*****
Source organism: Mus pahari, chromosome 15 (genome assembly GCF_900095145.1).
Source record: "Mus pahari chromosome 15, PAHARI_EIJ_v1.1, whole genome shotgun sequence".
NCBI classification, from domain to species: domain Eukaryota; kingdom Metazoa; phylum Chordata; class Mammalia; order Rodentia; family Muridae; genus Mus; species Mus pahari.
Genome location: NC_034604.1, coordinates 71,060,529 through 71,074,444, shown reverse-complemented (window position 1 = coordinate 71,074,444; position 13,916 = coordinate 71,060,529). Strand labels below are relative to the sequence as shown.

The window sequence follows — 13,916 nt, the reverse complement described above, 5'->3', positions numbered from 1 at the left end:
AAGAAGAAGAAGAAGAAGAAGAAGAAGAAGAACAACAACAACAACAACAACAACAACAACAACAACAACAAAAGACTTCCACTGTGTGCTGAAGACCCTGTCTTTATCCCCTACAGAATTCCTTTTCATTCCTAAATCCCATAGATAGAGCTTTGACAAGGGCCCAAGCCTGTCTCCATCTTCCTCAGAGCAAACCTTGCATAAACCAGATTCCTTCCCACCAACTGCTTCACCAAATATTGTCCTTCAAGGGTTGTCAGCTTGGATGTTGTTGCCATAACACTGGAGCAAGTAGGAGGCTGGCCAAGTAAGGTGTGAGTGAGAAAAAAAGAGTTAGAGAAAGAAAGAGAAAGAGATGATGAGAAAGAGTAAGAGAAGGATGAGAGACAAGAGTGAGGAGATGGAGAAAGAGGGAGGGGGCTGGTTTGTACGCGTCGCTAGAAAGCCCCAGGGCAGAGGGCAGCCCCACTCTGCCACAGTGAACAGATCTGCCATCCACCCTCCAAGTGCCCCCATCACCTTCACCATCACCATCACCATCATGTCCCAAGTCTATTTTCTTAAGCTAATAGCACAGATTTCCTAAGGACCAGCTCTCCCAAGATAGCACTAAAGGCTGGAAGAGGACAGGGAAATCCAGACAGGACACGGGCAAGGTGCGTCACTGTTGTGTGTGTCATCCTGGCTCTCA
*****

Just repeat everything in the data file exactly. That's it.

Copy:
Source organism: Mus pahari, chromosome 15 (genome assembly GCF_900095145.1).
Source record: "Mus pahari chromosome 15, PAHARI_EIJ_v1.1, whole genome shotgun sequence".
NCBI classification, from domain to species: domain Eukaryota; kingdom Metazoa; phylum Chordata; class Mammalia; order Rodentia; family Muridae; genus Mus; species Mus pahari.
Genome location: NC_034604.1, coordinates 71,060,529 through 71,074,444, shown reverse-complemented (window position 1 = coordinate 71,074,444; position 13,916 = coordinate 71,060,529). Strand labels below are relative to the sequence as shown.

The window sequence follows — 13,916 nt, the reverse complement described above, 5'->3', positions numbered from 1 at the left end:
AAGAAGAAGAAGAAGAAGAAGAAGAAGAAGAACAACAACAACAACAACAACAACAACAACAACAACAACAAAAGACTTCCACTGTGTGCTGAAGACCCTGTCTTTATCCCCTACAGAATTCCTTTTCATTCCTAAATCCCATAGATAGAGCTTTGACAAGGGCCCAAGCCTGTCTCCATCTTCCTCAGAGCAAACCTTGCATAAACCAGATTCCTTCCCACCAACTGCTTCACCAAATATTGTCCTTCAAGGGTTGTCAGCTTGGATGTTGTTGCCATAACACTGGAGCAAGTAGGAGGCTGGCCAAGTAAGGTGTGAGTGAGAAAAAAAGAGTTAGAGAAAGAAAGAGAAAGAGATGATGAGAAAGAGTAAGAGAAGGATGAGAGACAAGAGTGAGGAGATGGAGAAAGAGGGAGGGGGCTGGTTTGTACGCGTCGCTAGAAAGCCCCAGGGCAGAGGGCAGCCCCACTCTGCCACAGTGAACAGATCTGCCATCCACCCTCCAAGTGCCCCCATCACCTTCACCATCACCATCACCATCATGTCCCAAGTCTATTTTCTTAAGCTAATAGCACAGATTTCCTAAGGACCAGCTCTCCCAAGATAGCACTAAAGGCTGGAAGAGGACAGGGAAATCCAGACAGGACACGGGCAAGGTGCGTCACTGTTGTGTGTGTCATCCTGGCTCTCA